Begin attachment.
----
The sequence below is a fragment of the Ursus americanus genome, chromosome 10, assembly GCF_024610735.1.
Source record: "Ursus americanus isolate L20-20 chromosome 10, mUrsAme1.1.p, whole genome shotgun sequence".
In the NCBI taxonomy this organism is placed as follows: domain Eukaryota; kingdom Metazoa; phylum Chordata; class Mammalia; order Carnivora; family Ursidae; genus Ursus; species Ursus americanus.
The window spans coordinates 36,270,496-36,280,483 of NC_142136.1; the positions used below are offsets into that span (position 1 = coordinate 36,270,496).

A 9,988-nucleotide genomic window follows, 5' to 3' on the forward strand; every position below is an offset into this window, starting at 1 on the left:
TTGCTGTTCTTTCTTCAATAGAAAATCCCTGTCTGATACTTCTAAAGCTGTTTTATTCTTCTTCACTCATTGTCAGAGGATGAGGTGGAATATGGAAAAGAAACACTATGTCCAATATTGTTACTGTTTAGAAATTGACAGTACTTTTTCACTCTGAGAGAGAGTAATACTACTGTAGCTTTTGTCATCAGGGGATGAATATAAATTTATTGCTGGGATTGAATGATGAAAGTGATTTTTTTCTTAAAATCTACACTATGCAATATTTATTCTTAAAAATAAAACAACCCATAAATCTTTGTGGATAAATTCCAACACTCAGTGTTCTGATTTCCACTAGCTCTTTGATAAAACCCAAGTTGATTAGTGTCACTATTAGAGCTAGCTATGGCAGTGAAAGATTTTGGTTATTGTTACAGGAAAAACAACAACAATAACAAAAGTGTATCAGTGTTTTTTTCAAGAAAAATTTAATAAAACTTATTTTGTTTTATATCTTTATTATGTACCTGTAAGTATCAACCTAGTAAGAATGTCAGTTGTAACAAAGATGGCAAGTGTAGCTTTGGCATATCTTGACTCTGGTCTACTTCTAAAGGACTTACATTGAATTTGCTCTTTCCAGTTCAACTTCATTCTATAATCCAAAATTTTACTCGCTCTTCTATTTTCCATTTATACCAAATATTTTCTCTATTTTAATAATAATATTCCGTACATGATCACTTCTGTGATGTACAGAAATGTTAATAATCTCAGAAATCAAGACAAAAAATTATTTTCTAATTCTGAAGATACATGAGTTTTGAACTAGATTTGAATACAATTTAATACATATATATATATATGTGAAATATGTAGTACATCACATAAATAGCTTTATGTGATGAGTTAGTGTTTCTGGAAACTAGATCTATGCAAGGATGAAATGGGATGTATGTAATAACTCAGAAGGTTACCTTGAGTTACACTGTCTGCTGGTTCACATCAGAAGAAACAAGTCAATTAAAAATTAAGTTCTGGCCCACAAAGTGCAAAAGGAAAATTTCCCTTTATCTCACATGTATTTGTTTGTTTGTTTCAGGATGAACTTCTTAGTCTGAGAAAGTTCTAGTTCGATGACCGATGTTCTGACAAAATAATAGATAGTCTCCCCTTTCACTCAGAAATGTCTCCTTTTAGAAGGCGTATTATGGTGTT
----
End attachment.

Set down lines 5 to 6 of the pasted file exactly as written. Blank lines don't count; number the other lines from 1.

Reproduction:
A 9,988-nucleotide genomic window follows, 5' to 3' on the forward strand; every position below is an offset into this window, starting at 1 on the left:
TTGCTGTTCTTTCTTCAATAGAAAATCCCTGTCTGATACTTCTAAAGCTGTTTTATTCTTCTTCACTCATTGTCAGAGGATGAGGTGGAATATGGAAAAGAAACACTATGTCCAATATTGTTACTGTTTAGAAATTGACAGTACTTTTTCACTCTGAGAGAGAGTAATACTACTGTAGCTTTTGTCATCAGGGGATGAATATAAATTTATTGCTGGGATTGAATGATGAAAGTGATTTTTTTCTTAAAATCTACACTATGCAATATTTATTCTTAAAAATAAAACAACCCATAAATCTTTGTGGATAAATTCCAACACTCAGTGTTCTGATTTCCACTAGCTCTTTGATAAAACCCAAGTTGATTAGTGTCACTATTAGAGCTAGCTATGGCAGTGAAAGATTTTGGTTATTGTTACAGGAAAAACAACAACAATAACAAAAGTGTATCAGTGTTTTTTTCAAGAAAAATTTAATAAAACTTATTTTGTTTTATATCTTTATTATGTACCTGTAAGTATCAACCTAGTAAGAATGTCAGTTGTAACAAAGATGGCAAGTGTAGCTTTGGCATATCTTGACTCTGGTCTACTTCTAAAGGACTTACATTGAATTTGCTCTTTCCAGTTCAACTTCATTCTATAATCCAAAATTTTACTCGCTCTTCTATTTTCCATTTATACCAAATATTTTCTCTATTTTAATAATAATATTCCGTACATGATCACTTCTGTGATGTACAGAAATGTTAATAATCTCAGAAATCAAGACAAAAAATTATTTTCTAATTCTGAAGATACATGAGTTTTGAACTAGATTTGAATACAATTTAATACATATATATATATATGTGAAATATGTAGTACATCACATAAATAGCTTTATGTGATGAGTTAGTGTTTCTGGAAACTAGATCTATGCAAGGATGAAATGGGATGTATGTAATAACTCAGAAGGTTACCTTGAGTTACACTGTCTGCTGGTTCACATCAGAAGAAACAAGTCAATTAAAAATTAAGTTCTGGCCCACAAAGTGCAAAAGGAAAATTTCCCTTTATCTCACATGTATTTGTTTGTTTGTTTCAGGATGAACTTCTTAGTCTGAGAAAGTTCTAGTTCGATGACCGATGTTCTGACAAAATAATAGATAGTCTCCCCTTTCACTCAGAAATGTCTCCTTTTAGAAGGCGTATTATGGTGTT